Associated Press Calls Religious Exemptions to Coronavirus Vaccines a ‘Bluff’

A health worker sitting under a crucifix prepares a syringe at the vaccination center installed at the Barbara Chapel of the famous St Stephen's Cathedral in Vienna on August 11, 2021, amid the novel coronavirus / COVID-19 pandemic. (Photo by ALEX HALADA / AFP) (Photo by ALEX HALADA/AFP via Getty …
ALEX HALADA/AFP via Getty Images

The Associated Press (AP) described religious exemptions to the coronavirus vaccines as a “loophole” and a “bluff” in its report published Thursday.

“Religious objections, once used only sparingly around the country to get exempted from various required vaccines, are becoming a much more widely used loophole against the COVID-19 shot,” the AP article by Colleen Long and Andrew Demillo declared.

In Arkansas, “a hospital has been swamped with so many such requests from employees that it is apparently calling their bluff,” it declared.

The 1230-word article makes no effort to justify its assertion that those seeking a religious exemption are indeed bluffing, insisting only that employers are in the tough position “of determining what is a legitimate religious belief and what is a dodge.”

The federal Civil Rights Act of 1964 says employers must make reasonable accommodations for employees who object to work requirements because of “sincerely held” religious beliefs, the article notes.

The article does acknowledge that Roman Catholic leaders in New Orleans and St. Louis called Johnson & Johnson’s coronavirus vaccine “morally compromised,” adding that the Vatican’s doctrinal office has said it is “morally acceptable” for Catholics to receive the vaccines.

An illustration picture shows vials with Covid-19 Vaccine stickers attached and syringes with the logo of US pharmaceutical company Johnson & Johnson on November 17, 2020. (Photo by JUSTIN TALLIS / AFP) (Photo by JUSTIN TALLIS/AFP via Getty Images)

An illustration picture shows vials with Covid-19 Vaccine stickers attached and syringes with the logo of US pharmaceutical company Johnson & Johnson on November 17, 2020 (JUSTIN TALLIS/AFP via Getty Images).

 

In this Wednesday, Dec. 23, 2020 file photo, a Catholic pastor receives the first of the two Pfizer-BioNTech COVID-19 vaccinations at a hospital in Chicago. In a growing consensus, religious leaders at the forefront of the anti-abortion movement in the United States are telling their followers that the leading vaccines available to combat COVID-19 are acceptable to take, given their remote and indirect connection to lines of cells derived from aborted fetuses. (AP Photo/Charles Rex Arbogast)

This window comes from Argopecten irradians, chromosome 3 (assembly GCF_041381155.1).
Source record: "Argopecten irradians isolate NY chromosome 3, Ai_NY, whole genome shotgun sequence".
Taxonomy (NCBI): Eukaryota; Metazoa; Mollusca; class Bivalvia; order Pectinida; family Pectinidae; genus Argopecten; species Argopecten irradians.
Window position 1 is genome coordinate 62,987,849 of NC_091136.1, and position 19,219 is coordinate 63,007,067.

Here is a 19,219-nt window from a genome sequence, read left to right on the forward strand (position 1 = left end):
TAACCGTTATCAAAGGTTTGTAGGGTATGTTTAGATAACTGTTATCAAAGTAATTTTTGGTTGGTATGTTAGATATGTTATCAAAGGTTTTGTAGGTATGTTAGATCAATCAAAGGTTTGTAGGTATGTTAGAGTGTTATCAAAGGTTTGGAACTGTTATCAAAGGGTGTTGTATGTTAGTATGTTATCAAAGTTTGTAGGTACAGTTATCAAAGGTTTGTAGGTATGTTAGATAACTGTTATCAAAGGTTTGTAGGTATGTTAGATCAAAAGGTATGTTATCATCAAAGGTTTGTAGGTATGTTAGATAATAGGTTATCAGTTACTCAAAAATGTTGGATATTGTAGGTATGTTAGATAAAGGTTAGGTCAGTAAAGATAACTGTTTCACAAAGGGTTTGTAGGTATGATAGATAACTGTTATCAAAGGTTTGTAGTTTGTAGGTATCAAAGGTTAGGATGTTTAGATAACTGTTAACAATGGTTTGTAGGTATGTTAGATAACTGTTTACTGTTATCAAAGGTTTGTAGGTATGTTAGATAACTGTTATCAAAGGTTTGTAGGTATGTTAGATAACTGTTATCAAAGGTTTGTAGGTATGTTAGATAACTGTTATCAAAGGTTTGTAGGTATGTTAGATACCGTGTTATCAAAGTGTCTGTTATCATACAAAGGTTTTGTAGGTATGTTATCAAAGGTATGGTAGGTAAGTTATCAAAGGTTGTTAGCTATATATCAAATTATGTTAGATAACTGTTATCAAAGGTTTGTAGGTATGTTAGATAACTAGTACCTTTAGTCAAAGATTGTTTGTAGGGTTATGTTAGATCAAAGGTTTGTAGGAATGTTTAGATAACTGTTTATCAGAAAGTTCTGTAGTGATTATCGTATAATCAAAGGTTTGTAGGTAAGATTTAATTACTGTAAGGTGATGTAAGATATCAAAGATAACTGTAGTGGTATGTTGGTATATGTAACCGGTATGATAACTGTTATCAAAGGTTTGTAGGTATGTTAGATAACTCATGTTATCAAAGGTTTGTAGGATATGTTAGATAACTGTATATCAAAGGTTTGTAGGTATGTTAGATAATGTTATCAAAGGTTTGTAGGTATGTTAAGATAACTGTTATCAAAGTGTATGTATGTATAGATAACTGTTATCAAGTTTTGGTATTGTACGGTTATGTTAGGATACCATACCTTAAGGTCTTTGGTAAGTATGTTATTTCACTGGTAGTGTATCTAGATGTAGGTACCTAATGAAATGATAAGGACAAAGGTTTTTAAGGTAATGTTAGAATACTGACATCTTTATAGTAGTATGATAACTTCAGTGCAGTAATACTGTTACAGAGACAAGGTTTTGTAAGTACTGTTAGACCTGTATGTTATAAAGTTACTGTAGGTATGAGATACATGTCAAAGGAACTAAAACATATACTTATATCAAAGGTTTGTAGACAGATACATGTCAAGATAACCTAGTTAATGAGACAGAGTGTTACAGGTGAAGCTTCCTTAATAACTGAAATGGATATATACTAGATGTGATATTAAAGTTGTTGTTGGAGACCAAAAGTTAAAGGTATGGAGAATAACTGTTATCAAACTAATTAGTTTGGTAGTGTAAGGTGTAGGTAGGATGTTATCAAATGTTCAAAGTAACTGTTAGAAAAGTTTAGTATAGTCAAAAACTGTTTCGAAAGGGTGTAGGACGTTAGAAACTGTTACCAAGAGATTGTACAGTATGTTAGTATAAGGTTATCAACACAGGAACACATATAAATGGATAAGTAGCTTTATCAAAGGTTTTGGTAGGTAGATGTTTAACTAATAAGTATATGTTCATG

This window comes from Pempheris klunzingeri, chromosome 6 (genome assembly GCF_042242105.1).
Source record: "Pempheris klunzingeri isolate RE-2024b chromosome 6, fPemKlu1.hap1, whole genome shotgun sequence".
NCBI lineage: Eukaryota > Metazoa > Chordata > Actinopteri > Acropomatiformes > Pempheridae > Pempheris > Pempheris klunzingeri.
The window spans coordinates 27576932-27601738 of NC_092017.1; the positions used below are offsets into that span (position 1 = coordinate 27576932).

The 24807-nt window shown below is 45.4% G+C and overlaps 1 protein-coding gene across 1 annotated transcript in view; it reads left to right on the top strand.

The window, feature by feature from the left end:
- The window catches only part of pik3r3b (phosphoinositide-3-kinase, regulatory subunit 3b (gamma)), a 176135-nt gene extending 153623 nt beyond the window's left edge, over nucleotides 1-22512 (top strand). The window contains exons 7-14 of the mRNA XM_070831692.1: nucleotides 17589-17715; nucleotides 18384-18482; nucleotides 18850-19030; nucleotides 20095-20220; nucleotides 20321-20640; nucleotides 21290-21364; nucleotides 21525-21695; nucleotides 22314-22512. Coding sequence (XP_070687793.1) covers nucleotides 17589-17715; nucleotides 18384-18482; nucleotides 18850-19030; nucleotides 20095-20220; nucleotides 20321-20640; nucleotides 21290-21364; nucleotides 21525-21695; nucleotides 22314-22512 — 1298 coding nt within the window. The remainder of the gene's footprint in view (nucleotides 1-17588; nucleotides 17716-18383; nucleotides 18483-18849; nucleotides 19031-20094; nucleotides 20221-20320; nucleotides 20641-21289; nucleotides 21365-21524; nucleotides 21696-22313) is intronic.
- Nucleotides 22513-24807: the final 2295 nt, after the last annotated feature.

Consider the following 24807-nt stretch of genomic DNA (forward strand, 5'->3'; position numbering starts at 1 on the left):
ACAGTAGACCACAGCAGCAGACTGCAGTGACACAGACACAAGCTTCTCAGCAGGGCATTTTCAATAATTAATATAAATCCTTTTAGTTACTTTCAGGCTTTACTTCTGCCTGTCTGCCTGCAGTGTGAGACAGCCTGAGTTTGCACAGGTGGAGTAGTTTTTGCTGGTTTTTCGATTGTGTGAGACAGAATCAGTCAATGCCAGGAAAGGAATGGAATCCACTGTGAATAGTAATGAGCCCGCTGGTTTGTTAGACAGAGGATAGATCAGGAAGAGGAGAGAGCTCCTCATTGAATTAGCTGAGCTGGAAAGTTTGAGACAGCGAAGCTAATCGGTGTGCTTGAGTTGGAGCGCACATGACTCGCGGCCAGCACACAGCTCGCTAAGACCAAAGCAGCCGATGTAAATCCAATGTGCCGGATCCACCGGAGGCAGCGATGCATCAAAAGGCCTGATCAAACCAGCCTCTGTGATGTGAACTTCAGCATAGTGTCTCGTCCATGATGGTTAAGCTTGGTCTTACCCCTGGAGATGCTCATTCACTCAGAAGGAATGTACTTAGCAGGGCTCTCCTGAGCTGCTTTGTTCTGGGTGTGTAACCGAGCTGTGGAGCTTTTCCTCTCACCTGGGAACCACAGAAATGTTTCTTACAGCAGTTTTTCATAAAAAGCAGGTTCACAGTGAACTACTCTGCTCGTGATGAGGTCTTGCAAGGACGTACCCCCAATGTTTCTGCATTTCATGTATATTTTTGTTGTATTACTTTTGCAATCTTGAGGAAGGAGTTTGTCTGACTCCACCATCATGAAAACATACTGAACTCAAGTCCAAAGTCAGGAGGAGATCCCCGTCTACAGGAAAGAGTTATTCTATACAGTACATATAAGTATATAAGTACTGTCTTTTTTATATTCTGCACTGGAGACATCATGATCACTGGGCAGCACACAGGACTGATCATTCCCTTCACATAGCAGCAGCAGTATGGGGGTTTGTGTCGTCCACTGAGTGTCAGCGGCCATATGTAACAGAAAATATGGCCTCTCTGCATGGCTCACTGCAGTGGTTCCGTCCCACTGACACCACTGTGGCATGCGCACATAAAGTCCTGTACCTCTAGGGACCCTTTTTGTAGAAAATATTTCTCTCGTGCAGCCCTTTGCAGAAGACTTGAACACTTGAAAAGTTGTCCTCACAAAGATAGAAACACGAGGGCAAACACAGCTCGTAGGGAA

In a growing consensus, religious leaders at the forefront of the anti-abortion movement are telling followers the leading vaccines available to combat COVID-19 are acceptable to take (AP Photo/Charles Rex Arbogast).

Resorting to innuendo rather than evidence, the article suggests that many of those seeking a religious exemption or assisting others in doing so are politically motivated in their attempts to “circumvent” the vaccine mandates.

It also employs scare quotations to impugn the veracity of those seeking such an exemption.

“Across the U.S., public officials, doctors and community leaders have been trying to help people circumvent COVID-19 mask and vaccine requirements,” it states.

“In Tulsa, Oklahoma, pastor Jackson Lahmeyer is offering a ‘religious exemption’ form on his church’s website for download, along with links for suggested donations to the church,” it declares, adding that the “29-year-old is running for the U.S. Senate as a Republican.”

For their part, the Colorado Catholic bishops have expressed satisfaction that the Denver vaccine mandate expressly included “accommodation for sincerely held religious beliefs,” insisting this is “appropriate under the laws protecting freedom of religion.”

“We always remain vigilant when any bureaucracy seeks to impose uniform and sweeping requirements on a group of people in areas of personal conscience,” the bishops stated. “Throughout history, human rights violations and a loss of respect for each person’s God-given dignity often begin with government mandates that fail to respect the freedom of conscience.”

“In the case of the COVID-19 vaccine, we are convicted that the government should not impose medical interventions on an individual or group of persons,” they added. “We urge respect for each person’s convictions and personal choices.”

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